Sonic Eclipse written by Richard Romiti is a mature, well-conceived, and well-constructed blend of the best that the accordion and the cello have to offer. The structure of the work is lucid and the coloristic interplay of the two instruments is exciting and innovative. I first heard two performances of this work around 1990, both vinyl editions, one being an earlier recording from Joseph Petric. The other recording was from the great European accordion artist, Hugo Noth. Many people have heard and read my opinions about Hugo Noth. I have profound respect for his abilities and he is one of the few accordionists I would equate with the talents of Horowitz or other great pianists. In fact, Mr. Petric studied with Hugo Noth at one point in his career. In spite of my opinions and respect for Hugo Noth, Joseph Petric's understanding and performance of this particular piece is much more sensitive and calculated. Although this work is not focused on highly virtuostic passages, it has all types of technical challenges (i.e. rhythmic, dynamic, and ensemble interplay) which Joseph Petric executes with ease. Cellist, David Hetherington also contributes remarkably to the success of this recording. Sonic Eclipse is truly a gem and is one of the finest works on this CD.

St George Blues was a refreshing surprise and has the same dry wit as its creator, Daniel Foley. Mr. Foley's output has been quite prolific, even as a student, and this piece shows his early abilities to adapt to any instrumental combination. Although accordion and viola is a less satisfying instrumental combination for me (compared to cello, string quartet, or string orchestra), I didn't mind the duet in this context, as the intent of the piece was achieved quite successfully. The CD liner notes indicate that "The work ends with an evocative duet exploring the intimate and poetic side of both instruments." This is probably the most accurate description of what one can expect to find in St George Blues. Aside from the poetic nature of this work, I would add that there is a drop of humor that makes it an evocative and joyful listening experience.

Melodia is quite an engaging piece that is very focused on exploring the densities of various harmonic and cluster combinations, as well as the overtones and subtones that can result. This is a work that asks of its listener to develop "depth perception" and to be patient in uncovering all of the beautiful pitch and dynamic ranges, color ranges, extreme range combinations, and sustaining qualities that the accordion has to offer. Take your time listening to this piece. The composer is not going anywhere fast with Melodia and neither should the listener.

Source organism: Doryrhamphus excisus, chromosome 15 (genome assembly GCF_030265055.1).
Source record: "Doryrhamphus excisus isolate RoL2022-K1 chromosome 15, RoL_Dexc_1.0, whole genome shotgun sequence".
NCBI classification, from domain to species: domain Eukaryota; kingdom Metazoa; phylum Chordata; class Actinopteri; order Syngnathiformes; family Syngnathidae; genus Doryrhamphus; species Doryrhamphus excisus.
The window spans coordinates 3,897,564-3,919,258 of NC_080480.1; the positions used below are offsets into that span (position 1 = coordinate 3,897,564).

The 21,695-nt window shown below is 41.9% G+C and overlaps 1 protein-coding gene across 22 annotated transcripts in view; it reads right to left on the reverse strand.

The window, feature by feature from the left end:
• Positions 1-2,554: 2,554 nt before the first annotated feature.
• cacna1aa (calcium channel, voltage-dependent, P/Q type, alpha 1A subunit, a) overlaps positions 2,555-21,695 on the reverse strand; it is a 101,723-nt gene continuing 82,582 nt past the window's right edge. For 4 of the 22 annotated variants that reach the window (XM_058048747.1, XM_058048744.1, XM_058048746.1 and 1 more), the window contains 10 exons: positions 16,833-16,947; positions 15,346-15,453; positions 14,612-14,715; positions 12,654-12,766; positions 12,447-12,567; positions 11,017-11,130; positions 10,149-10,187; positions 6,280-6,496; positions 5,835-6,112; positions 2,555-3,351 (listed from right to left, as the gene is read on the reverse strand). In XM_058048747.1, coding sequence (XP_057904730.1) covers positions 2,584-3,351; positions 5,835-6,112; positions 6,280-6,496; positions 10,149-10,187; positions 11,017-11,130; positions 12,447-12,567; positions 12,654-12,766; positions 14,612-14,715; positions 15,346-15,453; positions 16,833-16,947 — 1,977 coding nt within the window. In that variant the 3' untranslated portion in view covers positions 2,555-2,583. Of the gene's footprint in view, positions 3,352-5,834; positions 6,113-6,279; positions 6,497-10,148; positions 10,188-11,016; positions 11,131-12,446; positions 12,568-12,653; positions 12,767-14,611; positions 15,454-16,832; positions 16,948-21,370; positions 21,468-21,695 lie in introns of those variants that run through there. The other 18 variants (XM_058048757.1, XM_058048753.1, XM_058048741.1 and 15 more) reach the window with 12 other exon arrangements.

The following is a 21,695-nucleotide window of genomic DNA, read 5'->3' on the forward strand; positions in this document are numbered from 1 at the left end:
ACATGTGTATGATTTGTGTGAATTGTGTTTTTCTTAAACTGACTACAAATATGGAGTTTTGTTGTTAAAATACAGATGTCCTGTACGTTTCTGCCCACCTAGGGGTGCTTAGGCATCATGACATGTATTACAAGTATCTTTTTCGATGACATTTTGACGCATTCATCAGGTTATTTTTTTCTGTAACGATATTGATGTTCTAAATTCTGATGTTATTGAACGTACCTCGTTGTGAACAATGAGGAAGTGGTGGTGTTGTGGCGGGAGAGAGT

Trio Sonata was the only dissatisfying piece on this entire CD. Having rented the score from the Canadian Music Centre, the music tended to be just as rambling, disorganized, and unfocused as is the appearance of the score. I certainly did not sense the "tight structure" that the liner notes claim the work possesses. If the alleged structure was present, it was overshadowed by a lack of sensitivity to the potentials of this ensemble. Composer, Bengt Hambreaus, has fallen prey to what many inexperienced non-accordionist composers do when they first write for the instrument - that is, concentrating on extremely high registers continually, or the use of the full stop Master or Organ registers almost exclusively. However, this lack of imagination doesn't exist totally with the accordion. Mr. Hambreaus also seems to concentrate on the least colorful sounds he can evoke from either the piano or the trombone. In fact, aside from brass ensemble or tuba, trombone combined with accordion is possibly one of the least flattering instrumental combinations for which one can choose to compose. Neither instrument has anything to offer the other and rather than trying to hide that fact, Mr. Hambreaus seems to be determined to emphasize it with this work. One section that is especially irritating revolves around the trombone muted sounds that keep entering the rather nice mosaic being created by the piano and accordion. The muted trombone intrusions are like a troublesome mime in the park trying to interrupt a meaningful and important conversation between two people. Trombone is a beautiful instrument in many other combinations, but not in this one. Additionally, the recording engineering on all the other tracks of this CD are excellent, but unfortunately, adding to the demise of Trio Sonata is a total lack of presence for the accordion, which finds itself frequently overpowered by the other two instruments. The instrumentalists themselves did a wonderful job however, like academy award winning actors in a B-grade movie. Pianist, Christina Petrowska's performance is stunning, and the trombonist, Marc Donatelle, did a great job with the inferior material he was given to play. Joe Petric's performance again was outstanding, and was only tainted by music that failed to showcase his wonderful talents.

Aside from the last piece on the CD, the rest of the recording is a great achievement and Mr. Petric is to be congratulated. I highly recommend it especially for those who have a love for contemporary music. And for those who are more conservative listeners, you are still certain to enjoy the more accessible works on the CD, namely Equivoque and St George Blues, and may find yourself drawn to the other offerings on the recording as well. I have four more CDs to review by Joseph Petric, and I am itching to get to them all, based on the outstanding quality of Gems. Enjoy!